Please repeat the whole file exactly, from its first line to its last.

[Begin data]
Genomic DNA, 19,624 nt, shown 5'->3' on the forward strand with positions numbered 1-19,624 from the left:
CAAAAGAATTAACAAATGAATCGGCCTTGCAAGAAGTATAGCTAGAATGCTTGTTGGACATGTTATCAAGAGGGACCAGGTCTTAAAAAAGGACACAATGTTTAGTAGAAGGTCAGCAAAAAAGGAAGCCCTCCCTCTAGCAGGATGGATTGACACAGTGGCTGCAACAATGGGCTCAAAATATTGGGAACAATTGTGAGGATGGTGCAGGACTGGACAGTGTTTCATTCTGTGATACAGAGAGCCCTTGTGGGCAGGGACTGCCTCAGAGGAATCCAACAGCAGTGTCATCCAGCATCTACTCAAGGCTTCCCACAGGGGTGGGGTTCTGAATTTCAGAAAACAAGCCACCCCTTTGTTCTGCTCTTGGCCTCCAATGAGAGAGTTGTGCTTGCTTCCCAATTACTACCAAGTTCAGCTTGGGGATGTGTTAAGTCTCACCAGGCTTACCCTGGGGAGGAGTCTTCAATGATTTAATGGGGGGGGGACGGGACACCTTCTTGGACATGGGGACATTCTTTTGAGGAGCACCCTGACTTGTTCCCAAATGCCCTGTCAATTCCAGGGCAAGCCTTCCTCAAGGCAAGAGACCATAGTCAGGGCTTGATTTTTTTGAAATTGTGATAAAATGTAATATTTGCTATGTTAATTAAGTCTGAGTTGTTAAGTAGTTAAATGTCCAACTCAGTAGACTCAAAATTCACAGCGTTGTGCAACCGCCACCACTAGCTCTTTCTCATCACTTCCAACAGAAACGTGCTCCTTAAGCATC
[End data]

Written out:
Genomic DNA, 19,624 nt, shown 5'->3' on the forward strand with positions numbered 1-19,624 from the left:
CAAAAGAATTAACAAATGAATCGGCCTTGCAAGAAGTATAGCTAGAATGCTTGTTGGACATGTTATCAAGAGGGACCAGGTCTTAAAAAAGGACACAATGTTTAGTAGAAGGTCAGCAAAAAAGGAAGCCCTCCCTCTAGCAGGATGGATTGACACAGTGGCTGCAACAATGGGCTCAAAATATTGGGAACAATTGTGAGGATGGTGCAGGACTGGACAGTGTTTCATTCTGTGATACAGAGAGCCCTTGTGGGCAGGGACTGCCTCAGAGGAATCCAACAGCAGTGTCATCCAGCATCTACTCAAGGCTTCCCACAGGGGTGGGGTTCTGAATTTCAGAAAACAAGCCACCCCTTTGTTCTGCTCTTGGCCTCCAATGAGAGAGTTGTGCTTGCTTCCCAATTACTACCAAGTTCAGCTTGGGGATGTGTTAAGTCTCACCAGGCTTACCCTGGGGAGGAGTCTTCAATGATTTAATGGGGGGGGGACGGGACACCTTCTTGGACATGGGGACATTCTTTTGAGGAGCACCCTGACTTGTTCCCAAATGCCCTGTCAATTCCAGGGCAAGCCTTCCTCAAGGCAAGAGACCATAGTCAGGGCTTGATTTTTTTGAAATTGTGATAAAATGTAATATTTGCTATGTTAATTAAGTCTGAGTTGTTAAGTAGTTAAATGTCCAACTCAGTAGACTCAAAATTCACAGCGTTGTGCAACCGCCACCACTAGCTCTTTCTCATCACTTCCAACAGAAACGTGCTCCTTAAGCATC